It was one of the smallest graduations around: 14 people receiving diplomas at the Levy Campus of Central Florida Community College.
Thursday’s event also was one of the biggest and most anxiously waited for the graduates and their families.
The GED — General Equivalency Diploma — graduates at Central Florida Community College’s Levy campus traveled from nearby counties as well as within Levy County to attend class, study, do homework, projects, and answer the questions on quizzes, tests and final exams.
They overcame crises in their lives, like the murder of a brother. They were boosted by the highlights of their lives, like moms who drive you to class on bad days and do crossword puzzles in the parking lot until you get out of class and drive you home and to work.
They came to class leaving babies to be tended by family members and with the cooperation of sandwich shop bosses who made accommodating schedules.
Everyone rushed from work to make the 7 p.m. event. The graduates, some arriving as early as 6 p.m. and one arriving at 6:59:30 p.m., to march down the aisle in their royal blue caps and gowns and carrying blue-ribboned white carnations. There was a smile on every face as video cameras whirred and recorded the digitally reproduced notes of “Pomp and Circumstance,” and digital cameras flashed and clicked.
This was a real life graduation. The 11 who marched down the aisle told life it had to take a break while they did something for themselves.
Chelsey Petutsky of Williston, whose brother Joshua Langworthy was murdered in 2005, was among the graduates. Petutsky’s father, Eden Langworthy, said she dropped out of Williston High School after her brother’s death.
“That’s why she never finished,” he said. “She went through a lot to get here.”
And she is not stopping this time, he said. Petutusky is beginning classes at CFCC’s Ocala campus in the fall.
Joan Luebbe, adult education coordinator, told the graduates, “This is not the end. This is the beginning of the start of a lifetime of learning.”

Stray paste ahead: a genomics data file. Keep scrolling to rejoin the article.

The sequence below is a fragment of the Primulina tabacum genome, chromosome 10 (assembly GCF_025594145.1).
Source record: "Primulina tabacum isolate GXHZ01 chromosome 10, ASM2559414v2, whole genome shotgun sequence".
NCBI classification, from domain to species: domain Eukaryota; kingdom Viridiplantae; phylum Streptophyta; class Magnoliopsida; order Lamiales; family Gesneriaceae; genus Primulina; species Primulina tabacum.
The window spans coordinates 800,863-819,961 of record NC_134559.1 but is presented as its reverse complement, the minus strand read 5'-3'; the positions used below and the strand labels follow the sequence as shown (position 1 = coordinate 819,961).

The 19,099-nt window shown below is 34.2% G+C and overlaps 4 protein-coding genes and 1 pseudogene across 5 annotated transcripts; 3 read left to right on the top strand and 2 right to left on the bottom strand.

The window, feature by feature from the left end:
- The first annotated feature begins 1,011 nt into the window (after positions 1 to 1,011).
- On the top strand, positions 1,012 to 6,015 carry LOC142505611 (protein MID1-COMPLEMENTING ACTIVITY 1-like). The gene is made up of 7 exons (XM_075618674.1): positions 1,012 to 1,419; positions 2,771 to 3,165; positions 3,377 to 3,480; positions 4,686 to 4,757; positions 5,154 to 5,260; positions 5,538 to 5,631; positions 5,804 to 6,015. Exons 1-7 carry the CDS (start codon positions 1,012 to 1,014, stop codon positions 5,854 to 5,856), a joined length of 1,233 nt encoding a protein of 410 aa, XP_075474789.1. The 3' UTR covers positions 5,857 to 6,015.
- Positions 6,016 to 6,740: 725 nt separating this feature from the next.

Amanda Finney of Williston is taking that to heart. “Who’s Amanda’s mother? You’re a saint,” said math instructor Dannis Radice.
The staff recounted how Finney’s mom declared there would be no sick days and she drove her daughter to school, waited until class ended at 5 p.m. and drove her home or to work at the Subway.
“She’s taking a math class in the fall,” said Radice. “What have I done to deserve this?”
As a herd of family members with cameras lined up to capture the moment, Radice continued joking with his former and future student,” Hey Amanda, we gave you too many tickets.”
Honors graduate Jody Davis Woods of Chiefland posed for a family picture with her husband, Aaron, son Kolby, 3, and daughter Angelica, 7.
“Children with parents who have a high school diploma are 80 percent more likely to get a high school diploma,” Luebbe said. Perhaps they will also be more likely to go on to college as Davis Woods will be majoring in education at CFCC.
Davis Woods had a total score of 3,140 out of a possible 4,500 on the five-part final exam. Each part has a perfect score of 800. Davis Woods scored: 650 in writing, 600 in social studies, 580 in writing, 550 in math, and 760 in science.
Kevin Murray of Gainesville was also honored for his top scores: 620 in math, 600 in writing, and 610 in science.
“So it’s rocket science after all,” Luebbe said.
Levy County Commission Chair Nancy Bell who addressed the graduates said she could identify with them and recounted it took her 10 years to earn a degree while working, being a wife and mother.
“You’re going to have a chance to renew your life,” she said. “Those doors are going to open for you.”
“Life will offer you many paths to take, but they all require change. The advantage is you have made a change and you know only you can make that change.”
Before the graduates marched off with their certificates and diplomas, Luebbe explained that the carnations were to be given away by the graduates “to the one person who may have changed your lives.”
“These moments are yours to enjoy. Take time to enjoy it.”